Annakarina Mundorf, Nadja Kubitza, Karola Hünten
Jul 28, 2021
Behavioural Brain Research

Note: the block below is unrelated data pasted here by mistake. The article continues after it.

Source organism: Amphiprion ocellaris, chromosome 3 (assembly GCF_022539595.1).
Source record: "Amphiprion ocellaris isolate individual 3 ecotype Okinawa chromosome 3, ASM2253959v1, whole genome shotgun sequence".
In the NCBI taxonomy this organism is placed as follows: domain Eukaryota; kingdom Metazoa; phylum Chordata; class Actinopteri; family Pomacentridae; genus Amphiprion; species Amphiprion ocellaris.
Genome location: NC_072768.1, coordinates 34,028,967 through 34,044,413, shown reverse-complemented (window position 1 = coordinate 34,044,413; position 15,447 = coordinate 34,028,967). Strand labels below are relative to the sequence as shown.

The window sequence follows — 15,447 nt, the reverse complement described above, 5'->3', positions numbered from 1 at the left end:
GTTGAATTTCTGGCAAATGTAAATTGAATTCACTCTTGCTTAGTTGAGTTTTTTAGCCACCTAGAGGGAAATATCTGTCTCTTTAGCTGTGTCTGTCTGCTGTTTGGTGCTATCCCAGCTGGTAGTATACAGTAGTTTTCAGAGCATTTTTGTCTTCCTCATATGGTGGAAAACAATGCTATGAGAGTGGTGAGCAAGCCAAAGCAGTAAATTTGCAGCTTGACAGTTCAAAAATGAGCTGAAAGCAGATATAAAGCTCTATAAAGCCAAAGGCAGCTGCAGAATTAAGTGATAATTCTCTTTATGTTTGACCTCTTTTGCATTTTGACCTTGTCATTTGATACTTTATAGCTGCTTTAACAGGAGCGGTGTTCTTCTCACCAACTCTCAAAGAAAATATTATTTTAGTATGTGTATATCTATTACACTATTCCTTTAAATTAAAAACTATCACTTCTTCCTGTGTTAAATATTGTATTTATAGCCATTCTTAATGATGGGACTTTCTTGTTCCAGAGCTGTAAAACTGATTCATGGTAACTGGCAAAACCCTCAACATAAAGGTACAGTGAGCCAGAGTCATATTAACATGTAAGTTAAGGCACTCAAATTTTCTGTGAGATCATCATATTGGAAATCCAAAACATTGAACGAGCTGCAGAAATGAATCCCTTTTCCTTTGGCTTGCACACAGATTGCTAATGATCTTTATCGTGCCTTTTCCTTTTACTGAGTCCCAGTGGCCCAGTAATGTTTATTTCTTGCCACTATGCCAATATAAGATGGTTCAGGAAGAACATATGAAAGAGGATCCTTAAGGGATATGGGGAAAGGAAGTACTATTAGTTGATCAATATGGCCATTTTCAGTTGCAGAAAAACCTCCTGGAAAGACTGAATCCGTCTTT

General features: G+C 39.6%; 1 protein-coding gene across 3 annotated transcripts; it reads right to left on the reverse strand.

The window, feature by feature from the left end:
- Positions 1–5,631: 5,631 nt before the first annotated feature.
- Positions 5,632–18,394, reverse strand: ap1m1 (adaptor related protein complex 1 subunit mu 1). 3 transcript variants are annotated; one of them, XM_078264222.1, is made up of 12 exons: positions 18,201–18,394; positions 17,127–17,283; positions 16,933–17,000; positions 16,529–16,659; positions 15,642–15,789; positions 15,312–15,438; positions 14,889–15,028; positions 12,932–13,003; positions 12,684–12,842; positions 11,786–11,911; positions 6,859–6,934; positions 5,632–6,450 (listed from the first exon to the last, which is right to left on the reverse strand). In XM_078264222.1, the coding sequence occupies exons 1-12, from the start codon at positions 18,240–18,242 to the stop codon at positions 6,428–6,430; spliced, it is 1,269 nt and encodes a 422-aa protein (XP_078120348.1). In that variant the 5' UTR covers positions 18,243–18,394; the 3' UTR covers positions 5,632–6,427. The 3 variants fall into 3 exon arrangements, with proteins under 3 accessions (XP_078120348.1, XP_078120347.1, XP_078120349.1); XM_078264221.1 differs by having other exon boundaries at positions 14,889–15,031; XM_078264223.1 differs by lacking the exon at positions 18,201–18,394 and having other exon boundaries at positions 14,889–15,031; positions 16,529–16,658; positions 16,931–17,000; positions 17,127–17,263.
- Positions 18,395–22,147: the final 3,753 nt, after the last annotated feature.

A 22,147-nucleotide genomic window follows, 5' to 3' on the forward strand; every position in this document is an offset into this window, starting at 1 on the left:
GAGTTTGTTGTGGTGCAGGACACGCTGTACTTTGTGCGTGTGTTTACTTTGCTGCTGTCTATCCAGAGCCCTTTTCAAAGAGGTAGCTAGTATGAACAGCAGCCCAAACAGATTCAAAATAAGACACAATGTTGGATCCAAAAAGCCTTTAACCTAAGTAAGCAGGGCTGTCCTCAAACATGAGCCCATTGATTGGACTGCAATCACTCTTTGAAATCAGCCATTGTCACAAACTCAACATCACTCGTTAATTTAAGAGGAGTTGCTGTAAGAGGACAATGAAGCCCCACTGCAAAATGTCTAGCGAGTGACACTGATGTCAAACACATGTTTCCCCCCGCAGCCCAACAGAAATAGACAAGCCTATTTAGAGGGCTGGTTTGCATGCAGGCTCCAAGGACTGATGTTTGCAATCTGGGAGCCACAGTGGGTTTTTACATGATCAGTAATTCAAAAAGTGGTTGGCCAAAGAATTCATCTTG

Atypical asymmetries have been reported in individuals diagnosed with schizophrenia, linking higher symptom severity to weaker lateralization. Furthermore, both lateralization and schizophrenia are influenced by the dopaminergic system. However, whether a direct link between the etiology of schizophrenia and atypical asymmetries exists is yet to be investigated. In this study, we examined whether maternal immune activation (MIA), a developmental animal model for schizophrenia and known to alter the dopaminergic system, induces atypical lateralization in adolescent and adult offspring. As the dopaminergic system is a key player in both, we analyzed neuronal dopamine D2 receptor (DRD2) mRNA expression. MIA was induced by injecting pregnant rats with 10 mg/kg polyinosinic:polycytidylic (PolyI:C) at gestational day 15. Controls were injected with 0.9 % NaCl. Offspring were tested at adolescence (P42) or adulthood (P62) for asymmetry of turning behavior in the open field test. The total number of left and right turns per animal was assessed using DeepLabCut. Strength and preferred side of asymmetry were analyzed by calculating lateralization quotients. Additionally, DRD2 mRNA expression in the prefrontal cortex of offspring at both ages was analyzed using real-time PCR. MIA was associated with a rightward turning behavior in adolescents. In adults, MIA was associated with an absence of turning bias, indicating reduced asymmetry after MIA. The analysis of DRD2 mRNA expression revealed significantly lower mRNA levels after MIA compared to controls in adolescent, but not adult animals. Our results reinforce the association between atypical asymmetries, reduced DRD2 mRNA expression, and schizophrenia. However, more preclinical research is needed.